by Shayle Kann
Today, SEIA® and GTM Research released the third quarter version of U.S. Solar Market Insight™, our quarterly deep-dive into the U.S. solar market. The executive summary can be downloaded here. A few highlights from the PV section (state-level detail contained in the full report):
As of the end of the third quarter, the U.S. had already achieved a record year for PV installations. 188 MW were installed in the third quarter, resulting in a total of 530 MW for the year to date. Already, this represents 22% growth over the 435 MW installed in 2009, and the fourth quarter will only add to this total. At a broad level, demand remains driven by the Section 1603 Treasury Cash Grant program, state-level incentives, and improved project economics following a 2009 module price crash amidst the global financial crisis.
If the installation rate through the third quarter were annualized, the U.S. would install a total of 706 MW in 2010, up 62% over 2009. Early fourth-quarter data suggests, however, that there will be a late-year surge in installations resulting in total 2010 demand of 855 MW, well above the current pace.
Installations in the U.S. remain relatively concentrated in a few key markets. The top five state markets in Q3 were California, New Jersey, Florida, Arizona, and Colorado. Together, these states represented 74% of total national demand.
Q3 2010 PV Installations by Market Segment by State
State Focus – Colorado
Residential installations in Colorado doubled in Q3 to 9.3 MW. This is due largely to the Governor’s Energy Office, which offers ARRA-funded rebates of up to $1.50/W for non-Xcel Energy (NYSE:XEL) and non-Black Hills Energy customers that previously had no available rebates. This program, which began in April 2010, is still running, and will continue until the end of 2011 (or until ARRA funding runs dry). We anticipate continued residential market strength in Colorado in the meantime, followed by a likely drop after the program expires.
Total installations fell slightly in the third quarter of 2010 from 192 MW to 188 MW. However, this is not indicative of a decline in overall market strength. The figure below displays demand trends by market segment in the first three quarters of 2010. Clearly, each market segment (residential, non-residential, and utility) has experienced different growth patterns throughout the year.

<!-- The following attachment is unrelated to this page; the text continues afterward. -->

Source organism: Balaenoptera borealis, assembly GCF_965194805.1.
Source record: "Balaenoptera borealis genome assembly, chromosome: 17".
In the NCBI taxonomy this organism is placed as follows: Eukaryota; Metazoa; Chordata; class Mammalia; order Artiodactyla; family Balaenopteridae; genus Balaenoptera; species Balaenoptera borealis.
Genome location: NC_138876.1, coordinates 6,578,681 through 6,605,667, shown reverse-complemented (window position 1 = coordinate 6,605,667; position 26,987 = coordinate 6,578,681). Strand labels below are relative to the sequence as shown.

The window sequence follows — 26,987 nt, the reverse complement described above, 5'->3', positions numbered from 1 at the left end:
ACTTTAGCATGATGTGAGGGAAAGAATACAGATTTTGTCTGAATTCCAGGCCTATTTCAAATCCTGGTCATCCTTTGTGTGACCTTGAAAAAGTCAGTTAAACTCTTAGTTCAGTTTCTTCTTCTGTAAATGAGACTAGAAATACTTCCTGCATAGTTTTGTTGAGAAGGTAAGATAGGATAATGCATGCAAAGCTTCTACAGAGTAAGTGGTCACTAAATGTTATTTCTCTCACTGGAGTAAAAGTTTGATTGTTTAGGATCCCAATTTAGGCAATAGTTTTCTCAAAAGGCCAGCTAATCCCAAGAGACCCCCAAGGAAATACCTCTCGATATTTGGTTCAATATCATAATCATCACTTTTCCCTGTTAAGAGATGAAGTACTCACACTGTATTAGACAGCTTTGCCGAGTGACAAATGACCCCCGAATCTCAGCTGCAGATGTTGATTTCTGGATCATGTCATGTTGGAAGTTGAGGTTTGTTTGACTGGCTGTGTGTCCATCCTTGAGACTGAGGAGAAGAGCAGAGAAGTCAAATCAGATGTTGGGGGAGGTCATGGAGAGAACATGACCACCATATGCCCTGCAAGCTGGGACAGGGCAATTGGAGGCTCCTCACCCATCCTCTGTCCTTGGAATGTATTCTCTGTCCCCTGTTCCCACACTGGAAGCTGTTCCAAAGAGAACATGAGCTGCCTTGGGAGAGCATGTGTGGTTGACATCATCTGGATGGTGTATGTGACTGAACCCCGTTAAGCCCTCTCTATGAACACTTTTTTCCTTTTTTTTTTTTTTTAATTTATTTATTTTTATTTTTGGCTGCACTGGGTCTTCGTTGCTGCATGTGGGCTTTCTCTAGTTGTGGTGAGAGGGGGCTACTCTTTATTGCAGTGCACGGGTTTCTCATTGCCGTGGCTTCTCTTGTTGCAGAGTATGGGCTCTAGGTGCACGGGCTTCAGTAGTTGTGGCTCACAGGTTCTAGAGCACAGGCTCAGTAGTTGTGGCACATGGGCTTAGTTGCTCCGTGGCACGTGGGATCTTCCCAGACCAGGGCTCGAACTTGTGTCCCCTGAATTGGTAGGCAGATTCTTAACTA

- Utility installations fell substantially in the third quarter. Only one large project was connected to the grid during that period. However, utility installations will undoubtedly recover in the fourth quarter. Over 75 MW of utility PV have already been connected in Q4 and more is expected by year's end.
- Non-Residential installations (which includes commercial, public sector, non-profit, and school district) were the main growth driver in the third quarter, growing 38% quarter-over-quarter thanks largely to an improving financing environment and incentive step-downs in California. Extension of the Treasury Cash Grant will be crucial in enabling continued growth.
- Residential installations have seen the most stability of any market segment in 2010, growing slightly each quarter. The residential market is still experiencing the benefits of funding pockets provided by the American Recovery and Reinvestment Act (ARRA), and the 2008 removal of the cap on the Federal Residential Investment Tax Credit (ITC) remains the primary enabler of residential demand.
Other Key PV Findings:
- Oversupply of SRECs may cause a market crash in Pennsylvania in 2011
- Residential third-party ownership continues to gain share in California, rising above 25% of installations in Q3
- Average installed system prices have declined 8.5% over the course of 2010
- U.S. PV module production grew 5% in Q3, while inverter production more than doubled
- Component pricing remains relatively stable across the value chain in Q3, but expect a resumed decline in 2011
Find more details at www.gtmresearch.com/solarinsight